Saturday, March 2, 2024

Gaborone stench comes to your nostrils courtesy of WUC

Why does Gaborone stink as much as it does especially in the evenings? The answer is very long but can be summarized in just three words: water sector reforms.

In order to streamline a “cumbersome arrangement” in which Water Utilities Corporation (WUC) supplied urban areas with water while the Department of Water Affairs and district councils supplied rural areas, the government decided to restructure the water sector by establishing one water authority in WUC. Part of the restructuring entailed WUC taking over all water and wastewater service delivery in the country. Around the time that this process was ongoing, the Department of Water Affairs in the then Ministry of Minerals, Energy and Water Resources raised a very pertinent issue in a question-and-answer explanation of this restructuring on its website. Q: Does the WUC have the human resource capacity to take over water service delivery to the whole country? A: The Corporation will take over some employees from the Department of Water Affairs and District Councils who have been working in the areas to be taken over. In the event that the Corporation does not manage to fill all positions, it will recruit within WUC and eventually from the open market.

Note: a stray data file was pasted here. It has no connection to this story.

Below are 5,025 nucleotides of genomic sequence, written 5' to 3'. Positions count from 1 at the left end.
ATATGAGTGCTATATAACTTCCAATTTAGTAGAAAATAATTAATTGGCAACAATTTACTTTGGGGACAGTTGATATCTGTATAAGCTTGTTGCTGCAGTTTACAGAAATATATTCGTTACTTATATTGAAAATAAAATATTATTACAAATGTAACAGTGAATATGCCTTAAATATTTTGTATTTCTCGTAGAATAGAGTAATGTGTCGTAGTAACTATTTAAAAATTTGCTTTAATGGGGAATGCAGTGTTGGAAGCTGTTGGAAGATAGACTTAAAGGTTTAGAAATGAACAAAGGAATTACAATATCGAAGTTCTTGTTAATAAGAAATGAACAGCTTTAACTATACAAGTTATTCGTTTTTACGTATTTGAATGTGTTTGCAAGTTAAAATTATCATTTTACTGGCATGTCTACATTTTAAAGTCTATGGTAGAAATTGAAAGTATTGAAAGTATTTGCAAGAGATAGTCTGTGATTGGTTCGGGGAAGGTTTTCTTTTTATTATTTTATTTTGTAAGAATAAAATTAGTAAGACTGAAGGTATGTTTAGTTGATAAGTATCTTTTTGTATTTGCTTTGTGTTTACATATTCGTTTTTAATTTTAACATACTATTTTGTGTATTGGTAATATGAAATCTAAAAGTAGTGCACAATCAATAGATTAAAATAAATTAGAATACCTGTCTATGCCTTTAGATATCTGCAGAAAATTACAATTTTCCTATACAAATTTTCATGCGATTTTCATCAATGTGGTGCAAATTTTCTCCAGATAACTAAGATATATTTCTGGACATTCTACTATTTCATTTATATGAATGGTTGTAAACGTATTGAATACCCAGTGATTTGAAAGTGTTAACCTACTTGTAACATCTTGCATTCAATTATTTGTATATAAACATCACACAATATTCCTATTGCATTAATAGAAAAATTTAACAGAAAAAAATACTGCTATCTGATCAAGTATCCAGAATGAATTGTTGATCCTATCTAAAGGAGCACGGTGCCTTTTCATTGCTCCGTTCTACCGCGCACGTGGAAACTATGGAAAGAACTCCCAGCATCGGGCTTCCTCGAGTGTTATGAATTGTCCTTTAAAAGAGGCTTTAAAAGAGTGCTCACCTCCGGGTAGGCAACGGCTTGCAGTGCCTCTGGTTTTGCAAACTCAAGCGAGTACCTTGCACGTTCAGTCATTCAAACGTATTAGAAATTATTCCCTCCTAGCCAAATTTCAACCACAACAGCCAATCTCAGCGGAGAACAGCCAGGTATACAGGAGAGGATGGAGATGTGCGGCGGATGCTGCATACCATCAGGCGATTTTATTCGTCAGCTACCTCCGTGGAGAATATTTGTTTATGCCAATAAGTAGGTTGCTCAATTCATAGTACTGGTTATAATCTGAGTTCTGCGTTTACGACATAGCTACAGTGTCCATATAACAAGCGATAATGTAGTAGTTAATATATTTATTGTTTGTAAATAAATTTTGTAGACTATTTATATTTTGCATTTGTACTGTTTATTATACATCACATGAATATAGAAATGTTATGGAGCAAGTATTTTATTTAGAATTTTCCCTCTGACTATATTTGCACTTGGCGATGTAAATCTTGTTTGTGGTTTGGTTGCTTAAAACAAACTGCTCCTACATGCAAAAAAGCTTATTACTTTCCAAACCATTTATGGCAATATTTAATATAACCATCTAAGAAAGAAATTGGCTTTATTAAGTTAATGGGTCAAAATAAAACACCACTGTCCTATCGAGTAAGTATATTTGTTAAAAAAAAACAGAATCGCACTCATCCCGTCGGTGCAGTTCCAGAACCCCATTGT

In the particular case of Gaborone, at this time, wastewater service delivery was the responsibility of the Gaborone City Council (GCC) and discharged through sewerage attendants. The Council was not doing an outstanding job because rivers of effluent that erupted across town took a really long time to stanch. Then at least, an overflow problem would not last for years.

After the transfer of this function to WUC, something that is highly unusual is happening. WUC ÔÇô which has not been in good financial shape for some time now ÔÇô could not absorb all sewerage attendants and the result can be smelled every day in a city that has ambitions of becoming a prime tourist destination in the region. Successive mayors have spoken about the city’s tourism potential but the case for such is difficult to make when places of interest (like shopping malls) are not spared of this stench. 

Unfortunately for GCC, most people still point a finger of blame at it when that finger should be pointing at WUC which in terms of the water sector reforms, is now responsible for wastewater.


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